Particle imaging velocimetry (PIV) was implemented to investigate the velocity field distribution in the extruded filament at the exit of the nozzle. Black polystyrene microbeads (6 \(\upmu \)m diameter, Polysciences, Warrington, PA) were mixed thoroughly with NIPAAm solution, Laponite suspension, NIPAAm–Laponite suspension, and NaAlg solution at a concentration of 1.00% (v/v). These four inks mixed with the microbeads were extruded through the glass nozzle with a standoff distance of 150 mm. Based on nominal pressure conditions during printing, different pressures were utilized to extrude these four materials: 0.34\(\times \)10\(^{5}\) Pa (5 psi) for NIPAAm extrusion and 1.38\(\times \)10\(^{5}\) Pa (20 psi) for Laponite, NIPAAm–Laponite, and NaAlg extrusion. Images and videos were captured using a high-speed camera (Fastcam SA5, Photron, San Diego, CA), and the frame rate for imaging was 500 fps (frame per second). To determine the velocity field distribution in extruded droplets/filaments, a measurement plane 750 \(\upmu \)m below the exit of the nozzle was selected and its velocity vectors along the radial direction were recorded. The data were analyzed using PIVlab (Matlab, MathWorks, Natick, MA).

Extrusion fabrication system for printing applications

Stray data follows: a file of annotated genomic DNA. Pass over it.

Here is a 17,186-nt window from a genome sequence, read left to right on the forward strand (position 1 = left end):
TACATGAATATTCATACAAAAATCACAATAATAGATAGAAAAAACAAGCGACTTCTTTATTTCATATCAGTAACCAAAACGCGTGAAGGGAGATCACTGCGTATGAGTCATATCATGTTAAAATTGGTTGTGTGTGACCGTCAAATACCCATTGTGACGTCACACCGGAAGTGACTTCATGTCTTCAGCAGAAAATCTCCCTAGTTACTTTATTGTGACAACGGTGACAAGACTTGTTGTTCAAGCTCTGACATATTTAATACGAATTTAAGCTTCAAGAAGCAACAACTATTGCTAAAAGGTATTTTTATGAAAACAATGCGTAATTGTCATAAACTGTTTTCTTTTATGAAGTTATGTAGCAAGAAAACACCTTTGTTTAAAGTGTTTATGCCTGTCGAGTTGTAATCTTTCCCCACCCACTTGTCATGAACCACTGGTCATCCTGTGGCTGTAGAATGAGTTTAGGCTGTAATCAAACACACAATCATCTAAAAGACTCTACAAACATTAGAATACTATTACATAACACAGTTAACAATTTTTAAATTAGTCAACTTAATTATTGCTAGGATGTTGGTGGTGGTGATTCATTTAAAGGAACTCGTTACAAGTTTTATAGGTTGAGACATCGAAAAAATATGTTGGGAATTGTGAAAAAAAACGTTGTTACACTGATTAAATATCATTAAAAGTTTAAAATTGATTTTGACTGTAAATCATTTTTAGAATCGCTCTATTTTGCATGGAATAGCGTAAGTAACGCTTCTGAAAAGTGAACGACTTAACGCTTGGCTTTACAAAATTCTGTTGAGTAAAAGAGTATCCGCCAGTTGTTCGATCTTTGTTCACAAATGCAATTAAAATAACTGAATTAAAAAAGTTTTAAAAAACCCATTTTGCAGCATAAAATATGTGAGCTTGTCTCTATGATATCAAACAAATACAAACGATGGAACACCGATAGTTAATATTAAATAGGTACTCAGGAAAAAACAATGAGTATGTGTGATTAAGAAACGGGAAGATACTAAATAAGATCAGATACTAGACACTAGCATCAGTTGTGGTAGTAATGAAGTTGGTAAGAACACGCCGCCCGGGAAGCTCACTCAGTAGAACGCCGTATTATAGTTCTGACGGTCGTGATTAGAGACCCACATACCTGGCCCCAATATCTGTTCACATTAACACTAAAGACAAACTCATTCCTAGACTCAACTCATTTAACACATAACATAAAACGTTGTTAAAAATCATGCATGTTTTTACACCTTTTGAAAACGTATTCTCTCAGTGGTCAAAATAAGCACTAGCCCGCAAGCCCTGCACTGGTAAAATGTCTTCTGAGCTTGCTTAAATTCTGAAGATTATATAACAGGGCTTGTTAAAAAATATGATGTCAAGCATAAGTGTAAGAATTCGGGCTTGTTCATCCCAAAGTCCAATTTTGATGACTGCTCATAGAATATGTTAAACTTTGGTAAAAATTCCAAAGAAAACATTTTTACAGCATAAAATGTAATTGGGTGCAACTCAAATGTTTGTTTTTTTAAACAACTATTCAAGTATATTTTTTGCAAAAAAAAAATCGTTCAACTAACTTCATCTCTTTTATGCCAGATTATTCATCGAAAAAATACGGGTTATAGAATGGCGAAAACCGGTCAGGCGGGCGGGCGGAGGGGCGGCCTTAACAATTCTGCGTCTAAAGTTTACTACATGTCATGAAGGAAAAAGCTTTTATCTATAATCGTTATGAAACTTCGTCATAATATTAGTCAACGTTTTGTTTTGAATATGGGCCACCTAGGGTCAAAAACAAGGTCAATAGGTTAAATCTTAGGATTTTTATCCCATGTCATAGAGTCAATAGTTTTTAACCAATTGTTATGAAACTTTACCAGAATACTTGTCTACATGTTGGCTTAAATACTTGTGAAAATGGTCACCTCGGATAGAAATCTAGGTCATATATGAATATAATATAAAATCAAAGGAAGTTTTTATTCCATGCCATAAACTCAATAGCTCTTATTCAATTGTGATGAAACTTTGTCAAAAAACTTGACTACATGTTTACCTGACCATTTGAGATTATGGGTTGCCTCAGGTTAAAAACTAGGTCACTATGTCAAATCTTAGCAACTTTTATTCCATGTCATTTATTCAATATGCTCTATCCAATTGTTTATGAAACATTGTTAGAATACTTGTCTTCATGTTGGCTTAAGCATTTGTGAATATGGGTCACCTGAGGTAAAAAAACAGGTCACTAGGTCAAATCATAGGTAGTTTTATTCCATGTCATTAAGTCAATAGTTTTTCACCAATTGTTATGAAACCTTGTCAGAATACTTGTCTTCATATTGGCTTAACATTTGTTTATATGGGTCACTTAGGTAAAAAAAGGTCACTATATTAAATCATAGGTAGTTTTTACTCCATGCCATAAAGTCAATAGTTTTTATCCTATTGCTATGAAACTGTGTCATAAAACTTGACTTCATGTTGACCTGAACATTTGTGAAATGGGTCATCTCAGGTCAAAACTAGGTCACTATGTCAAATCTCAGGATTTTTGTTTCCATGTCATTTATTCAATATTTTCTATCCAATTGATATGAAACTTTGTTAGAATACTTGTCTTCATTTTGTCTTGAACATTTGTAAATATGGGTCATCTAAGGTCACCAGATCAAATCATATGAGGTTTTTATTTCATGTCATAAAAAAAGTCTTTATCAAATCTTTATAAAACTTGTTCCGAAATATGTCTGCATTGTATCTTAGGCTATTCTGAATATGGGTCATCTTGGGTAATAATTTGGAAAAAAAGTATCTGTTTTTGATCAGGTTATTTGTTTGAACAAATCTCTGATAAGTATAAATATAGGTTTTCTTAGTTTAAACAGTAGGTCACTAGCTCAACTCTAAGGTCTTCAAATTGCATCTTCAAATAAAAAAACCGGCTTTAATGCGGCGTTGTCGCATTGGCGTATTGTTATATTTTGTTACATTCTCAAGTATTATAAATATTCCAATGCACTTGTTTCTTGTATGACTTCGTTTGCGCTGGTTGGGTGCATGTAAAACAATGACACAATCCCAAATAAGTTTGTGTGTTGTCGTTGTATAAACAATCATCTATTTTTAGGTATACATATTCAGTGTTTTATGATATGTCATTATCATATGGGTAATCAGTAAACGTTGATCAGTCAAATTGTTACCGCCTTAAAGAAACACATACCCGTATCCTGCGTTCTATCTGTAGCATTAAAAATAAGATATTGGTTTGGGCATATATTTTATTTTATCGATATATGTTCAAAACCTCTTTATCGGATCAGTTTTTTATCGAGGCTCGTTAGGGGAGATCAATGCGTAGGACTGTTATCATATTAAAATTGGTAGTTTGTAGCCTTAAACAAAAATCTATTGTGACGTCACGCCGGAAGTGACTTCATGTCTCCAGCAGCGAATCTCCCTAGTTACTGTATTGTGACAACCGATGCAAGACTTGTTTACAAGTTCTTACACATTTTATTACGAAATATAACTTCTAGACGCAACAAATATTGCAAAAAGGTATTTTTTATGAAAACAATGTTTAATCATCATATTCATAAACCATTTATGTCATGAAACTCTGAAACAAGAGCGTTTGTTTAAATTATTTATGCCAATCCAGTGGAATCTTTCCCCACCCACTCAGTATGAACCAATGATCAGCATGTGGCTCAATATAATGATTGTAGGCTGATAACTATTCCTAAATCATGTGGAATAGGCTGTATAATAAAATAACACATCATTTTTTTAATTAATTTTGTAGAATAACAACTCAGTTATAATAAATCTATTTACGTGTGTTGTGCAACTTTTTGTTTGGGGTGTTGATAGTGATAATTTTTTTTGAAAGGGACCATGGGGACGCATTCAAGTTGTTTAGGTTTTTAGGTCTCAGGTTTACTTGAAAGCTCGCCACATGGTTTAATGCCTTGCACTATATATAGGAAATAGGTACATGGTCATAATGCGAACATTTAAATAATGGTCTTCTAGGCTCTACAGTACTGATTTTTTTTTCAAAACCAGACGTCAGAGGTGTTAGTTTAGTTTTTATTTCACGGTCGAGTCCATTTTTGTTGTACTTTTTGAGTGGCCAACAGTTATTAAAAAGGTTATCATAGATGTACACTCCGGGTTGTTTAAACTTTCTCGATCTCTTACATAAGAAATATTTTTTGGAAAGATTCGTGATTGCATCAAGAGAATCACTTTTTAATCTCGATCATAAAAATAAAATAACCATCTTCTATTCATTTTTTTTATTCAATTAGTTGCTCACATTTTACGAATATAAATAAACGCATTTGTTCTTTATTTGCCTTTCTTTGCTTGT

The extrusion fabrication system was a microdispensing pump machine (nScrypt-3D-450, nScrypt, Orlando, FL), and all printing was conducted at ambient conditions. If not specified, a 22-gauge nozzle (410 \(\upmu \)m inner diameter and 6.35 mm length) (EFD, Nordson, Vilters, Switzerland) was used to dispense ink materials at a path speed of 1.00 mm/s under 1.03\(\times \)10\(^{5}\) Pa (15 psi) (constant pressure). For the investigation of the standoff distance effects during printing, NIPAAm–Laponite filaments were printed onto a substrate when the standoff distance increased from 0.2 to 1.4 mm. For 1D pattern printing, NIPAAm–Laponite and NIPAAm–Laponite–GO filaments were printed as designed (Fig. 2a) at a standoff distance of 0.4 mm. The 1D pattern was designed with the overall length of 50.0 mm and each layer thickness of 0.4 mm as shown in Fig. 2b. After printing, an ultraviolet (UV) curing system (OmniCure Series 2000, Lumen Dynamics, Mississauga, ON, Canada) was used to cure the deposited patterns at a power of 18 W/cm\(^{2}\) for 15 min. After curing, the 1D pattern was submerged in DI water at room temperature for 24 h to hydration. Then the fully swollen 1D pattern was submerged in hot water \((60^{^{\circ }}\hbox {C})\) for 5 min to deform into a two-dimensional (2D) shape.